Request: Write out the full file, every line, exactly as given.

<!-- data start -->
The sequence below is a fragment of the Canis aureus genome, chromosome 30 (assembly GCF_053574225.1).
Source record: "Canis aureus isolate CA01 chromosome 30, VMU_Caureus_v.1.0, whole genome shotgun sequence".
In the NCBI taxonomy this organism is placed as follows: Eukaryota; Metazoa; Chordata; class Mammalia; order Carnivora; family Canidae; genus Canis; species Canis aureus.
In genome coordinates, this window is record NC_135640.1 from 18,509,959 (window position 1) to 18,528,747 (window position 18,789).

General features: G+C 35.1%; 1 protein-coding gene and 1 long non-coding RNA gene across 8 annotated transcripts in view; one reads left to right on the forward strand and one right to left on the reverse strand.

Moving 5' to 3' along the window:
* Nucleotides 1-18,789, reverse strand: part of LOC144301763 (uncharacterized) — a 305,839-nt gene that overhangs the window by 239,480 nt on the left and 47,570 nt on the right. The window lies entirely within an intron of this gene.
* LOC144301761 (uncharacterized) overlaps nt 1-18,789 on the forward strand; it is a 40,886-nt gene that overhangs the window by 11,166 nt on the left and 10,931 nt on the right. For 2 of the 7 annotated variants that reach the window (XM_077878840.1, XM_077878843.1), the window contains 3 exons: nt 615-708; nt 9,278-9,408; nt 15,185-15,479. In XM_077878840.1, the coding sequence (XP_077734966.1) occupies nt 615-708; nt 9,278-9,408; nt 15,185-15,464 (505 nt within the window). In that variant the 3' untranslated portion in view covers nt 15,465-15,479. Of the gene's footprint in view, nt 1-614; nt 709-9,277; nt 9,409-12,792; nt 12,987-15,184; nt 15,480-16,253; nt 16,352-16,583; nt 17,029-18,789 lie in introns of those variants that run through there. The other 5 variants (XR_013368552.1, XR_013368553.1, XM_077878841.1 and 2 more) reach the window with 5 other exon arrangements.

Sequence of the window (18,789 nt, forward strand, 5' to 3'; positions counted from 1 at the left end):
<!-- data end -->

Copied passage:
The sequence below is a fragment of the Canis aureus genome, chromosome 30 (assembly GCF_053574225.1).
Source record: "Canis aureus isolate CA01 chromosome 30, VMU_Caureus_v.1.0, whole genome shotgun sequence".
In the NCBI taxonomy this organism is placed as follows: Eukaryota; Metazoa; Chordata; class Mammalia; order Carnivora; family Canidae; genus Canis; species Canis aureus.
In genome coordinates, this window is record NC_135640.1 from 18,509,959 (window position 1) to 18,528,747 (window position 18,789).

General features: G+C 35.1%; 1 protein-coding gene and 1 long non-coding RNA gene across 8 annotated transcripts in view; one reads left to right on the forward strand and one right to left on the reverse strand.

Moving 5' to 3' along the window:
* Nucleotides 1-18,789, reverse strand: part of LOC144301763 (uncharacterized) — a 305,839-nt gene that overhangs the window by 239,480 nt on the left and 47,570 nt on the right. The window lies entirely within an intron of this gene.
* LOC144301761 (uncharacterized) overlaps nt 1-18,789 on the forward strand; it is a 40,886-nt gene that overhangs the window by 11,166 nt on the left and 10,931 nt on the right. For 2 of the 7 annotated variants that reach the window (XM_077878840.1, XM_077878843.1), the window contains 3 exons: nt 615-708; nt 9,278-9,408; nt 15,185-15,479. In XM_077878840.1, the coding sequence (XP_077734966.1) occupies nt 615-708; nt 9,278-9,408; nt 15,185-15,464 (505 nt within the window). In that variant the 3' untranslated portion in view covers nt 15,465-15,479. Of the gene's footprint in view, nt 1-614; nt 709-9,277; nt 9,409-12,792; nt 12,987-15,184; nt 15,480-16,253; nt 16,352-16,583; nt 17,029-18,789 lie in introns of those variants that run through there. The other 5 variants (XR_013368552.1, XR_013368553.1, XM_077878841.1 and 2 more) reach the window with 5 other exon arrangements.

Sequence of the window (18,789 nt, forward strand, 5' to 3'; positions counted from 1 at the left end):